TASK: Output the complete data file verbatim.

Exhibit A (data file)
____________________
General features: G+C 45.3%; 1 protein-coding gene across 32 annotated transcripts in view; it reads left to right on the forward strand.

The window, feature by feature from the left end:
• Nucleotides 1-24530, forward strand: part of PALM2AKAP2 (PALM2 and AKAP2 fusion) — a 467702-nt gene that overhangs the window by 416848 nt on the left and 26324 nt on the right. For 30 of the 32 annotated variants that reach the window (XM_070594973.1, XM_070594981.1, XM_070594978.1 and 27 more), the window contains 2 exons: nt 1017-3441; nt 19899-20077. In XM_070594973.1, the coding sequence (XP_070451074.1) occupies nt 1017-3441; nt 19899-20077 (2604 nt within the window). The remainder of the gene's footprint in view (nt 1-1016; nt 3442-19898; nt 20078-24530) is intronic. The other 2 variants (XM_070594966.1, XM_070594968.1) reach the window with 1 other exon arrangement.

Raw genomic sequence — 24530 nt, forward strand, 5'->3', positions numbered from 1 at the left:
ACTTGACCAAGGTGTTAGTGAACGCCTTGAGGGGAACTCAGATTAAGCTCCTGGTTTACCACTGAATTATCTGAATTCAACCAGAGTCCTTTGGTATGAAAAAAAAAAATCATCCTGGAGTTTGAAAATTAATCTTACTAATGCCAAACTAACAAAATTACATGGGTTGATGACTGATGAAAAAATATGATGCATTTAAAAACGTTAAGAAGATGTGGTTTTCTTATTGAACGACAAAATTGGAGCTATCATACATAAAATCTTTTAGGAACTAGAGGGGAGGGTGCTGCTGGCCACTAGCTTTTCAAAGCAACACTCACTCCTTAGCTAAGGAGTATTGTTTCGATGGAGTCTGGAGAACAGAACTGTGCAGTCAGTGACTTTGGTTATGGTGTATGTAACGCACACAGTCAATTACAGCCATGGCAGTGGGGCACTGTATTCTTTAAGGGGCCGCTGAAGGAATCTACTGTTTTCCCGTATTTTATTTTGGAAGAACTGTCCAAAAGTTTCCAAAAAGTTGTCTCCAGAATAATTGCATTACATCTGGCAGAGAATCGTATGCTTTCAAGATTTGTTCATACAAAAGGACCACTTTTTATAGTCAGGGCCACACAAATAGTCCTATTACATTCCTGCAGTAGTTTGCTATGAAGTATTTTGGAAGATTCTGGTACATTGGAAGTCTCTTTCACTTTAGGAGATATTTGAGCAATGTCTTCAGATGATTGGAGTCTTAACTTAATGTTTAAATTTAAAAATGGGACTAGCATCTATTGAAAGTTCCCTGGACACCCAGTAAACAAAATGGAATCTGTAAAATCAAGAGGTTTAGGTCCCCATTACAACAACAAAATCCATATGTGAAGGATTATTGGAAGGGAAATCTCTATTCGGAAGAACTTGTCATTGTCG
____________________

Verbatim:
General features: G+C 45.3%; 1 protein-coding gene across 32 annotated transcripts in view; it reads left to right on the forward strand.

The window, feature by feature from the left end:
• Nucleotides 1-24530, forward strand: part of PALM2AKAP2 (PALM2 and AKAP2 fusion) — a 467702-nt gene that overhangs the window by 416848 nt on the left and 26324 nt on the right. For 30 of the 32 annotated variants that reach the window (XM_070594973.1, XM_070594981.1, XM_070594978.1 and 27 more), the window contains 2 exons: nt 1017-3441; nt 19899-20077. In XM_070594973.1, the coding sequence (XP_070451074.1) occupies nt 1017-3441; nt 19899-20077 (2604 nt within the window). The remainder of the gene's footprint in view (nt 1-1016; nt 3442-19898; nt 20078-24530) is intronic. The other 2 variants (XM_070594966.1, XM_070594968.1) reach the window with 1 other exon arrangement.

Raw genomic sequence — 24530 nt, forward strand, 5'->3', positions numbered from 1 at the left:
ACTTGACCAAGGTGTTAGTGAACGCCTTGAGGGGAACTCAGATTAAGCTCCTGGTTTACCACTGAATTATCTGAATTCAACCAGAGTCCTTTGGTATGAAAAAAAAAAATCATCCTGGAGTTTGAAAATTAATCTTACTAATGCCAAACTAACAAAATTACATGGGTTGATGACTGATGAAAAAATATGATGCATTTAAAAACGTTAAGAAGATGTGGTTTTCTTATTGAACGACAAAATTGGAGCTATCATACATAAAATCTTTTAGGAACTAGAGGGGAGGGTGCTGCTGGCCACTAGCTTTTCAAAGCAACACTCACTCCTTAGCTAAGGAGTATTGTTTCGATGGAGTCTGGAGAACAGAACTGTGCAGTCAGTGACTTTGGTTATGGTGTATGTAACGCACACAGTCAATTACAGCCATGGCAGTGGGGCACTGTATTCTTTAAGGGGCCGCTGAAGGAATCTACTGTTTTCCCGTATTTTATTTTGGAAGAACTGTCCAAAAGTTTCCAAAAAGTTGTCTCCAGAATAATTGCATTACATCTGGCAGAGAATCGTATGCTTTCAAGATTTGTTCATACAAAAGGACCACTTTTTATAGTCAGGGCCACACAAATAGTCCTATTACATTCCTGCAGTAGTTTGCTATGAAGTATTTTGGAAGATTCTGGTACATTGGAAGTCTCTTTCACTTTAGGAGATATTTGAGCAATGTCTTCAGATGATTGGAGTCTTAACTTAATGTTTAAATTTAAAAATGGGACTAGCATCTATTGAAAGTTCCCTGGACACCCAGTAAACAAAATGGAATCTGTAAAATCAAGAGGTTTAGGTCCCCATTACAACAACAAAATCCATATGTGAAGGATTATTGGAAGGGAAATCTCTATTCGGAAGAACTTGTCATTGTCG